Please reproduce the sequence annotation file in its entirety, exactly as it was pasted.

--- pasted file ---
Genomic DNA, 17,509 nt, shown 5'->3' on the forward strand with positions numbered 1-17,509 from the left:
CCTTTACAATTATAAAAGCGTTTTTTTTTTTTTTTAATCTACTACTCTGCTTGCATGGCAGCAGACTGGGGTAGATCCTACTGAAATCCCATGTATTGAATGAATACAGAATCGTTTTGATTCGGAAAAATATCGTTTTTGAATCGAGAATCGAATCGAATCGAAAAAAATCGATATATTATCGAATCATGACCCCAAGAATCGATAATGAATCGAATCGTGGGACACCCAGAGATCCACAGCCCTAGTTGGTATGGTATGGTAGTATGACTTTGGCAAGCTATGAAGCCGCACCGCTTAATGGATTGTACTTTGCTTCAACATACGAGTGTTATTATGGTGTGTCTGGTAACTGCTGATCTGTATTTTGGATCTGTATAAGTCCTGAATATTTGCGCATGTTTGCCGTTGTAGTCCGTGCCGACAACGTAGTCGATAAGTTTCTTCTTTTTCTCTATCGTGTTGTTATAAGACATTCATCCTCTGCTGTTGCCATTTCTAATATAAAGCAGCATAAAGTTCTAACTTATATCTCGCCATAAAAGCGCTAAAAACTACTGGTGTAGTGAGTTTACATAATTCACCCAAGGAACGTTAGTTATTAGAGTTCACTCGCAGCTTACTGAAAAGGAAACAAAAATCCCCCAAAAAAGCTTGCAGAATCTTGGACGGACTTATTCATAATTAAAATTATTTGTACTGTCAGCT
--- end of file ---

Genomic DNA, 17,509 nt, shown 5'->3' on the forward strand with positions numbered 1-17,509 from the left:
CCTTTACAATTATAAAAGCGTTTTTTTTTTTTTTTAATCTACTACTCTGCTTGCATGGCAGCAGACTGGGGTAGATCCTACTGAAATCCCATGTATTGAATGAATACAGAATCGTTTTGATTCGGAAAAATATCGTTTTTGAATCGAGAATCGAATCGAATCGAAAAAAATCGATATATTATCGAATCATGACCCCAAGAATCGATAATGAATCGAATCGTGGGACACCCAGAGATCCACAGCCCTAGTTGGTATGGTATGGTAGTATGACTTTGGCAAGCTATGAAGCCGCACCGCTTAATGGATTGTACTTTGCTTCAACATACGAGTGTTATTATGGTGTGTCTGGTAACTGCTGATCTGTATTTTGGATCTGTATAAGTCCTGAATATTTGCGCATGTTTGCCGTTGTAGTCCGTGCCGACAACGTAGTCGATAAGTTTCTTCTTTTTCTCTATCGTGTTGTTATAAGACATTCATCCTCTGCTGTTGCCATTTCTAATATAAAGCAGCATAAAGTTCTAACTTATATCTCGCCATAAAAGCGCTAAAAACTACTGGTGTAGTGAGTTTACATAATTCACCCAAGGAACGTTAGTTATTAGAGTTCACTCGCAGCTTACTGAAAAGGAAACAAAAATCCCCCAAAAAAGCTTGCAGAATCTTGGACGGACTTATTCATAATTAAAATTATTTGTACTGTCAGCT